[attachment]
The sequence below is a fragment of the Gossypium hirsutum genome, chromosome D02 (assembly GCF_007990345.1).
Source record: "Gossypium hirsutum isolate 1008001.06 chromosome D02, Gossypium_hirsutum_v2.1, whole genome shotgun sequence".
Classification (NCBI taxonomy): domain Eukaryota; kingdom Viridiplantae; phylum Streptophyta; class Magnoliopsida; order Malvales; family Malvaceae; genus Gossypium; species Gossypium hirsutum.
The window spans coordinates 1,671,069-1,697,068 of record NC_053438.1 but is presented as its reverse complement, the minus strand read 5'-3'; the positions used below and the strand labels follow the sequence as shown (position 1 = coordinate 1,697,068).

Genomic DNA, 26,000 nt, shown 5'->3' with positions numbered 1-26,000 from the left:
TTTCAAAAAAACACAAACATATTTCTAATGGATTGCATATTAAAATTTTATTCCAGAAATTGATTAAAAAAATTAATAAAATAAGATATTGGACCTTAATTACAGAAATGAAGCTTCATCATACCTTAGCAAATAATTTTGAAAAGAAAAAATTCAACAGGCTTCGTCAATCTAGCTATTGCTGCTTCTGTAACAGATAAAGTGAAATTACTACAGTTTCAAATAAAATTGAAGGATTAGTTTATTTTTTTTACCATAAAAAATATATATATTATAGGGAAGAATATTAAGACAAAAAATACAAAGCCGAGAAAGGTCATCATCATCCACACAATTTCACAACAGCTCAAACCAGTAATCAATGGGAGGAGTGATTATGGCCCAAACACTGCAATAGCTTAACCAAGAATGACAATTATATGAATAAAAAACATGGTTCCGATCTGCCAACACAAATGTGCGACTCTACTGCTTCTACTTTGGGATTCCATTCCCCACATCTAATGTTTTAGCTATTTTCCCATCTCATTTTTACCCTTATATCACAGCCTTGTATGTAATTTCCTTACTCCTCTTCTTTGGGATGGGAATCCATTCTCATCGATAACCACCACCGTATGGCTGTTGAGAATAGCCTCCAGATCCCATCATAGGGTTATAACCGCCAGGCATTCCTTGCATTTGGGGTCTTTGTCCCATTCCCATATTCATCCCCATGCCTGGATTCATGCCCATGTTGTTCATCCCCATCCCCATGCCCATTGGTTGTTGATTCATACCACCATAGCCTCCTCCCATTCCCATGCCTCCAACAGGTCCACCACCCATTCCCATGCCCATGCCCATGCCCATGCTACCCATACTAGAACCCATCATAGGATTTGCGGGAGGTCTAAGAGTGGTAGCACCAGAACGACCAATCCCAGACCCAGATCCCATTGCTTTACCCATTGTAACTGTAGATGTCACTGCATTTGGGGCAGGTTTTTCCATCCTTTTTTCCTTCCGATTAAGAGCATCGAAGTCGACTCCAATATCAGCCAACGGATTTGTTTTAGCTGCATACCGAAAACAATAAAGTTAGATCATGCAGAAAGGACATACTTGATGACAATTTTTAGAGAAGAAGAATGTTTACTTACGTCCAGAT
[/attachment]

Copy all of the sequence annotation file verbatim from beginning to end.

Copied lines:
The sequence below is a fragment of the Gossypium hirsutum genome, chromosome D02 (assembly GCF_007990345.1).
Source record: "Gossypium hirsutum isolate 1008001.06 chromosome D02, Gossypium_hirsutum_v2.1, whole genome shotgun sequence".
Classification (NCBI taxonomy): domain Eukaryota; kingdom Viridiplantae; phylum Streptophyta; class Magnoliopsida; order Malvales; family Malvaceae; genus Gossypium; species Gossypium hirsutum.
The window spans coordinates 1,671,069-1,697,068 of record NC_053438.1 but is presented as its reverse complement, the minus strand read 5'-3'; the positions used below and the strand labels follow the sequence as shown (position 1 = coordinate 1,697,068).

Genomic DNA, 26,000 nt, shown 5'->3' with positions numbered 1-26,000 from the left:
TTTCAAAAAAACACAAACATATTTCTAATGGATTGCATATTAAAATTTTATTCCAGAAATTGATTAAAAAAATTAATAAAATAAGATATTGGACCTTAATTACAGAAATGAAGCTTCATCATACCTTAGCAAATAATTTTGAAAAGAAAAAATTCAACAGGCTTCGTCAATCTAGCTATTGCTGCTTCTGTAACAGATAAAGTGAAATTACTACAGTTTCAAATAAAATTGAAGGATTAGTTTATTTTTTTTACCATAAAAAATATATATATTATAGGGAAGAATATTAAGACAAAAAATACAAAGCCGAGAAAGGTCATCATCATCCACACAATTTCACAACAGCTCAAACCAGTAATCAATGGGAGGAGTGATTATGGCCCAAACACTGCAATAGCTTAACCAAGAATGACAATTATATGAATAAAAAACATGGTTCCGATCTGCCAACACAAATGTGCGACTCTACTGCTTCTACTTTGGGATTCCATTCCCCACATCTAATGTTTTAGCTATTTTCCCATCTCATTTTTACCCTTATATCACAGCCTTGTATGTAATTTCCTTACTCCTCTTCTTTGGGATGGGAATCCATTCTCATCGATAACCACCACCGTATGGCTGTTGAGAATAGCCTCCAGATCCCATCATAGGGTTATAACCGCCAGGCATTCCTTGCATTTGGGGTCTTTGTCCCATTCCCATATTCATCCCCATGCCTGGATTCATGCCCATGTTGTTCATCCCCATCCCCATGCCCATTGGTTGTTGATTCATACCACCATAGCCTCCTCCCATTCCCATGCCTCCAACAGGTCCACCACCCATTCCCATGCCCATGCCCATGCCCATGCTACCCATACTAGAACCCATCATAGGATTTGCGGGAGGTCTAAGAGTGGTAGCACCAGAACGACCAATCCCAGACCCAGATCCCATTGCTTTACCCATTGTAACTGTAGATGTCACTGCATTTGGGGCAGGTTTTTCCATCCTTTTTTCCTTCCGATTAAGAGCATCGAAGTCGACTCCAATATCAGCCAACGGATTTGTTTTAGCTGCATACCGAAAACAATAAAGTTAGATCATGCAGAAAGGACATACTTGATGACAATTTTTAGAGAAGAAGAATGTTTACTTACGTCCAGAT